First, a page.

The ATF doesn't want to talk about Sarabyn and Chojnacki. In fact, agency spokesperson Franceska Perot refused to even say if the two men are still working for the agency. "We are not allowed to release, for security reasons, the current status of any employee," she said. Is that to imply they still work for ATF? "No," Perot replied.
Adding further intrigue is the claim by Sarabyn's lawyer that the Dept. of Justice promised him in 1995 that Sarabyn and Chojnacki would not be prosecuted for any wrongdoing. Steve Gardner, a Dallas-based lawyer, told the Chronicle that he struck a deal with the DOJ not to prosecute his client or Chojnacki. They also made a deal that allowed the men to go back to work at the ATF, and the agency agreed, according to Gardner, "not to keep these guys under a cloud of suspicion."
Gardner dismisses the Treasury report, saying it "was fabricated at best ... The Treasury report was a cover-your-ass political report by a brand-new Democratic administration that didn't want to take responsibility," he said, adding that he finds it "frustrating that we are still looking for scapegoats" when it comes to Waco. "I don't want compounds full of religious fanatics running around with automatic weapons," he says.
At first glance, the events at Waco may seem far distant from the massacre at Wounded Knee more than a hundred years ago. But there are, in fact, several parallels. Waco and Wounded Knee were both clashes of disparate cultures involving charismatic leaders, religion, and guns. The bloodshed at Wounded Knee grew out of Native American tribes' rapid acceptance of the Ghost Dance, a religion first experienced in the form of a vision by a Paiute named Wavoka. The Ghost Dance religion held that a giant flood would someday wipe out all white people, leaving only Native Americans and wild game. Wavoka also predicted that the Messiah would return as an Indian. The Ghost Dance flourished on reservations throughout the American West. By the fall of 1890, Sioux warriors had learned the dance and began performing it among the Sioux headed by their charismatic chief, Sitting Bull.
Wounded Knee to Waco
But the Ghost Dance caused an immediate uproar among agents from the Bureau of Indian Affairs and the press, which dubbed the movement the "Messiah craze." The press accounts and the fear they engendered are similar to the responses that occurred 103 years later in Waco. The day before the raid on Mount Carmel, the Waco Tribune-Herald began running a piece attacking Koresh, called "Sinful Messiah." It was accompanied by an editorial scolding local lawmen for ignoring the activities at Mount Carmel.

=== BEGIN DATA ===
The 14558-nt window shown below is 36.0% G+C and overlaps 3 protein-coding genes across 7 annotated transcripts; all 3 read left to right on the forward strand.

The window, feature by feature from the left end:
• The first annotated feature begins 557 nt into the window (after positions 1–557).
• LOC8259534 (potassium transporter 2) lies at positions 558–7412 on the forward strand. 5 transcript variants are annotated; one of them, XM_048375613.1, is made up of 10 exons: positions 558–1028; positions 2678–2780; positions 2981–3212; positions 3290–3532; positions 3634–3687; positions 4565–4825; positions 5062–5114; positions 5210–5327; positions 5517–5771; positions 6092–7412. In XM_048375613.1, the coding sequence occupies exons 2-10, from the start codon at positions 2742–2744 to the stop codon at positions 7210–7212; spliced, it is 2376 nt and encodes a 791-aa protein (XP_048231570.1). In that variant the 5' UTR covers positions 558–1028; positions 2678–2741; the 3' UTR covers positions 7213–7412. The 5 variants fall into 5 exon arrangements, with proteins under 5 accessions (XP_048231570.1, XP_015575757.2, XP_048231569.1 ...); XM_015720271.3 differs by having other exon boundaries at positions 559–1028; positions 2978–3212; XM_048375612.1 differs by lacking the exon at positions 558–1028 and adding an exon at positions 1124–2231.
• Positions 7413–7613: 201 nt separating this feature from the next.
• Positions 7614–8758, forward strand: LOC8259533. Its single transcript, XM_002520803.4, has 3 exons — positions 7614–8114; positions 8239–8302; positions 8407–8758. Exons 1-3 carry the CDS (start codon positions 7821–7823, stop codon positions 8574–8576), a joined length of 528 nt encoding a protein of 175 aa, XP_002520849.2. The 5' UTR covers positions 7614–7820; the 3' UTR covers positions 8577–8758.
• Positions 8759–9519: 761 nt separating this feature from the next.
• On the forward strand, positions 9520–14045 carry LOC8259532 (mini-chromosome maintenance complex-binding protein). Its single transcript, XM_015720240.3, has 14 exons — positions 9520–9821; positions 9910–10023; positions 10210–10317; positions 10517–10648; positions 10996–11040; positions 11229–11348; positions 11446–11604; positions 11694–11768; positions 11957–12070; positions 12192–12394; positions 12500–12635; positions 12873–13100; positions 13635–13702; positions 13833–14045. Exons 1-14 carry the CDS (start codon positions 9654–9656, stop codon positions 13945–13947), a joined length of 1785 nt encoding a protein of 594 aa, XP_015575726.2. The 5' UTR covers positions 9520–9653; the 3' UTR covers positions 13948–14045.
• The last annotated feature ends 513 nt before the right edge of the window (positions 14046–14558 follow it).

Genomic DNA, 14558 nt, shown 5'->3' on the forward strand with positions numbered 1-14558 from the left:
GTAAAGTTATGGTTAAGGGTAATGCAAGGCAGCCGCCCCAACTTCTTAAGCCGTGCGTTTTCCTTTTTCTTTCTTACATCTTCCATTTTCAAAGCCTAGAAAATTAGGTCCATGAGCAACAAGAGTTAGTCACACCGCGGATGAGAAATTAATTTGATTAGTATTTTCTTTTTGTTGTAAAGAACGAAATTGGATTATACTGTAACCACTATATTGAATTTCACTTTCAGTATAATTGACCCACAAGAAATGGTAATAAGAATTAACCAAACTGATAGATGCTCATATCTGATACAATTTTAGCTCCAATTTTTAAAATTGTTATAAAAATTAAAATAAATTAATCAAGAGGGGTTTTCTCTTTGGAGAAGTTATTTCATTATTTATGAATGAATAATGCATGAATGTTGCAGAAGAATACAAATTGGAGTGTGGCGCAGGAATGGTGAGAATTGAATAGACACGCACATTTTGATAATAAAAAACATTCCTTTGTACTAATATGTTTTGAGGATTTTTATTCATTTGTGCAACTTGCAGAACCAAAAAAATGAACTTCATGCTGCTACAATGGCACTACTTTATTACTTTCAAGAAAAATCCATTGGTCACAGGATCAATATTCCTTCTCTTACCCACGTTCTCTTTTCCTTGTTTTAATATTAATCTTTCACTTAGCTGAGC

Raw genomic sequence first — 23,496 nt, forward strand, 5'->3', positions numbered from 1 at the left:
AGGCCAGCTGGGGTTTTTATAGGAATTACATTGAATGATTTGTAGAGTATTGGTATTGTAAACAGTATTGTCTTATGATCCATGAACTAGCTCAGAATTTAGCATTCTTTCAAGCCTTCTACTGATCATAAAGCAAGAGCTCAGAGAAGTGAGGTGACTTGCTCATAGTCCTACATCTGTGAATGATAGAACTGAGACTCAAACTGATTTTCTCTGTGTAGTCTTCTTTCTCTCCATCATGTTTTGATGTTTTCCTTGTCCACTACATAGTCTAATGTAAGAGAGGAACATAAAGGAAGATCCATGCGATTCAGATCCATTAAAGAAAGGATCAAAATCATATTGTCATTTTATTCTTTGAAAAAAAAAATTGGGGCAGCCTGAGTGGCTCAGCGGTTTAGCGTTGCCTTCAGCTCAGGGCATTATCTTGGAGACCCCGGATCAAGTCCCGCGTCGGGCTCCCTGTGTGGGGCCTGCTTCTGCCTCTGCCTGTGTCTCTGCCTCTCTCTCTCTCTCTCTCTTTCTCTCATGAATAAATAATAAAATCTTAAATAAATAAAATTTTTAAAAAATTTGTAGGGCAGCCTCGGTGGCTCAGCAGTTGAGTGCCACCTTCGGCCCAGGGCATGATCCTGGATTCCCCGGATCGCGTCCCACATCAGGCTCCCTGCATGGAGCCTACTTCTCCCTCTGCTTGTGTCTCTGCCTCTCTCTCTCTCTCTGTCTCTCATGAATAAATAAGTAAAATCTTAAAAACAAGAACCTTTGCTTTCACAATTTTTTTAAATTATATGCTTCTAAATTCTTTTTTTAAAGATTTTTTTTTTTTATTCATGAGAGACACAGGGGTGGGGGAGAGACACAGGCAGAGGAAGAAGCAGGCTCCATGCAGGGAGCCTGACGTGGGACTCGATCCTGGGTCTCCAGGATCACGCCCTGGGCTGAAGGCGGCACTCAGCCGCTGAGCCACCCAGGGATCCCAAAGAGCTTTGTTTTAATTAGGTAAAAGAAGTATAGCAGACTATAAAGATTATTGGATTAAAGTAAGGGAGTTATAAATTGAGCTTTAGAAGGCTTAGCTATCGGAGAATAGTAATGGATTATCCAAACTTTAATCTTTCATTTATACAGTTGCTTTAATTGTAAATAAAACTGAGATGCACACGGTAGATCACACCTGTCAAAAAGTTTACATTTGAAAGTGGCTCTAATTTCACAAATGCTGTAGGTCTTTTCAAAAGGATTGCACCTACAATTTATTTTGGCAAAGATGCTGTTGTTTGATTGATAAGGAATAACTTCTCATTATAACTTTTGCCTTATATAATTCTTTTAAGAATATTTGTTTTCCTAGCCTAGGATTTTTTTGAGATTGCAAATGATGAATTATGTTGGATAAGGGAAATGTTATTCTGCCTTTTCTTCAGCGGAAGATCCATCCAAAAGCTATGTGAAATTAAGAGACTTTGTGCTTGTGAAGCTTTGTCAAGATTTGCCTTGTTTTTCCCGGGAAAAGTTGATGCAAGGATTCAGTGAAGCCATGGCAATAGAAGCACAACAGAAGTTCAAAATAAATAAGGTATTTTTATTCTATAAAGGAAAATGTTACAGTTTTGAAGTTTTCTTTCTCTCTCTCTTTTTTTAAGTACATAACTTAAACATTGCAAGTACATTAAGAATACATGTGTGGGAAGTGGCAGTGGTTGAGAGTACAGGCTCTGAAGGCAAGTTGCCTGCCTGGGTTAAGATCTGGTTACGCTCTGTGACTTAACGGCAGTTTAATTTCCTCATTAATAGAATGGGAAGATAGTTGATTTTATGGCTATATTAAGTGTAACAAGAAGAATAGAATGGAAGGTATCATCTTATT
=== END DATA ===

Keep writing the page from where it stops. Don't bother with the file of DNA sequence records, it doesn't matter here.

The media's treatment of the Sioux and the Davidians are part of a broader set of parallels. (Although for the FBI, Wounded Knee has little to do with the battle that occurred in 1890 and more to do with the gun battle that occurred there in 1975 that ended with the deaths of FBI agents Ronald A. Williams and Jack R. Coler. In 1977, Leonard Peltier was convicted of murdering the two agents and was sentenced to two life terms. Numerous appeals have been filed in an effort to win his release, including repeated efforts by Ramsey Clark, but Peltier remains in federal prison in Leavenworth, Kansas.)
On Dec. 29, 1890, several hundred heavily armed troops from the Seventh Cavalry were charged with arresting the Sioux leader, Big Foot, and disarming his followers. (Sitting Bull had been assassinated several days before.) At Waco, 76 heavily armed ATF agents were charged with arresting David Koresh and confiscating the automatic weapons possessed by him and his followers.
In both clashes, there is an argument about which side fired first. At Waco, it's likely that the gun fight with the ATF started after the federal agents shot and killed some of the Davidians' dogs. It is likely that the melee at Wounded Knee started when a rifle discharged while soldiers were trying to disarm a deaf member of the Sioux tribe. At Waco, 53 of the 74 Davidians who were killed on April 19, 1993, were women and children; at Wounded Knee about 200 of the 300 casualties were women and children.
Just as FBI commanders Jamar and Rogers nominated some of their men for medals, two dozen Army soldiers were nominated for the Congressional Medal of Honor after Wounded Knee.
After Waco, several government-sponsored investigations and a civil trial were conducted to determine if government forces were to be blamed. Each exonerated the government. After Wounded Knee, charges were brought against Colonel James Forsyth, who commanded the troops involved in the incident. He, too, was exonerated.
Like Wounded Knee, Mount Carmel has become one of the country's tragic roadside attractions. On a scalding July afternoon, one or two cars at a time eased along the gravel driveway of the Davidians' home. A family in a van with Maine license plates stopped and looked. Two young men in a car with Texas plates sat silently reading signs erected at the entrance. The desolation of the site, combined with the historical markers, the newly built chapel, the rows of crape myrtle trees -- one for each of the Davidians who died -- give it a spooky feeling. It reminds you of author Dee Brown's description of the battlefield at Wounded Knee, in the preface to a recent edition of his book Bury My Heart at Wounded Knee. "That ghost-haunted place itself," Brown wrote, "windswept and lonely, has become a modern symbol of unrequited wrongs."
Those same words could have been written about Waco.
Contact Robert Bryce at email@example.com.